Six observations from Hochman’s statement on Delashaw

The Seattle Times recently released an internal email sent on behalf of Rod Hochman to Swedish employees.  You can read it in full here.

In short, this was an uncommonly good level of communication from an organization that has sometimes missed opportunities to manage its system-level brand.  As a consequence, it was striking on many levels, almost all of them very positive.

Here are six observation that stand out.

  1. The tone of this is very good.  This letter was, I’m sure, reviewed by lawyers, corporate communications execs, and consultants.  There were a lot of folks, I’d bet, that had a chance to review this before it went out.  Nine times out of ten – in fact 99 times out of 100 – those reviews result in a more watered down communication, something often with much less punch than this note.  That Hochman’s statement comes across as so sincere and authentic is likely the result of his personal authorship and commitment to the specific message he wanted to send.  In other words, this would not likely have come across as so authentic had Hochman not been personally committed to this message.
  2. Hochman makes clear he didn’t hire Johnny Delshaw, nor did Delashaw report to him. Creating this distance between Delashaw, a primary subject of the Times’ reporting, probably makes sense.  It also comes across a bit as self-serving, perhaps the weakest element of a strong statement.
  3. Paying respect to Talia, to Talia’s mother, and to the care episode that resulted in Talia’s death was very meaningful, and authentic.  In today’s litigious age, it can be risky to apologize to patients or their families. Hochman’s statement here comes as close as it probably can to saying ‘I see you,’ an honor in itself.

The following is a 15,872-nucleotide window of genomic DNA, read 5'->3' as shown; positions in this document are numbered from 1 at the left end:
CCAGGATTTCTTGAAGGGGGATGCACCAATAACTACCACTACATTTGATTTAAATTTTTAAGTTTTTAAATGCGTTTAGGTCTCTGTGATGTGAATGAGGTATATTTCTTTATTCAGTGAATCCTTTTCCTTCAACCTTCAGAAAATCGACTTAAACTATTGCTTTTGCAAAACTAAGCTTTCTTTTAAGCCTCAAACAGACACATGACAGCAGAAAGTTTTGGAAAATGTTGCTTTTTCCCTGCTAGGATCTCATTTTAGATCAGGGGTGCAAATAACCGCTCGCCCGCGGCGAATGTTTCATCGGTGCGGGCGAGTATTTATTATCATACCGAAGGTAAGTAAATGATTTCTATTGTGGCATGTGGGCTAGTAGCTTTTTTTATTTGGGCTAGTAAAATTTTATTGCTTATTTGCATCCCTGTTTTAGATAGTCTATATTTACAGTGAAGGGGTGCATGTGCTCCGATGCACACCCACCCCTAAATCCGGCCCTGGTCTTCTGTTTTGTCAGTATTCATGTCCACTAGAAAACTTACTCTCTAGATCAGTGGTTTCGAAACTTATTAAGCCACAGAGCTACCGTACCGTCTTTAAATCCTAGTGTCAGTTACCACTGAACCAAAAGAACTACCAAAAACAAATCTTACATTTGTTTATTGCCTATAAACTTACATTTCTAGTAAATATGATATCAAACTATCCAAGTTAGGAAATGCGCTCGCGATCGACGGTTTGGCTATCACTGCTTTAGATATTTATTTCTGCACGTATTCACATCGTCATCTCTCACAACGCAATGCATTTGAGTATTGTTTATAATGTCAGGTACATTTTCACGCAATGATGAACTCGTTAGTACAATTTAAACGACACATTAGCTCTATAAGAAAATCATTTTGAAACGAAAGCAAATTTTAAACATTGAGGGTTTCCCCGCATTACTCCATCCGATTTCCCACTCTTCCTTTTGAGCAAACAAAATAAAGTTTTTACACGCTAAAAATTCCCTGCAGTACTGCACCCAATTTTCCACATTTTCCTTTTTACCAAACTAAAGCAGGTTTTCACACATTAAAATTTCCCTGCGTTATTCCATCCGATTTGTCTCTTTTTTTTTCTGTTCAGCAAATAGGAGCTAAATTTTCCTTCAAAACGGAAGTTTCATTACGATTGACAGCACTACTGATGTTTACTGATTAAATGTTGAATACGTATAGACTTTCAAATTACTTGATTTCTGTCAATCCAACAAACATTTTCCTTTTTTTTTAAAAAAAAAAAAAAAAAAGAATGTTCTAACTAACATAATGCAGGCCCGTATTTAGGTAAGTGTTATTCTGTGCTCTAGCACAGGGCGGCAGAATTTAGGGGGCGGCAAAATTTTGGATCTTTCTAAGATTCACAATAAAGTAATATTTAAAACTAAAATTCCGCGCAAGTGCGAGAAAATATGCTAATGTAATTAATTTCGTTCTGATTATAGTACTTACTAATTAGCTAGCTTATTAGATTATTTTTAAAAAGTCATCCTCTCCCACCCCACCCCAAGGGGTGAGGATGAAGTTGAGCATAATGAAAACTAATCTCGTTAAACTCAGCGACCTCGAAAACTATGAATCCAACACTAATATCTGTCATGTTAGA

4. Hochman’s comment about his daughter’s medical experience is humanizing and personalizing. It connects him to the care experience in a way that speaking bureaucratically or at a system-level cannot.  It wasn’t necessary, but it adds tremendous strength and authenticity to his overall statement.
  5. It’s noteworthy that Hochman feels the need to defend the logic of the Swedish-Providence merger. If that merger needs defending to internal stakeholders, particularly physicians, that’s a significant red flag for the organization. I would have to think that dissolution of the affiliation would be an extraordinarily unlikely event. But in a statement that was otherwise focused on the events surrounding Delashaw, the defense of the affiliation was notable.
  6. This represents a significant departure in how Providence Health & Services – meaning the system – has communicated with the public in recent years.  Some of Providence’s various regions, like the Eastern Washington region, have been very engaged with the community conversation.  If the system (PH&S) can continue with the authenticity of Hochman’s communication in a meaningful conversation about how to improve the health care system, I think that will be leadership that its communities will willingly follow. In light of the Congressional debate on reform, state-level leadership by respected, important players like Providence is more important than ever.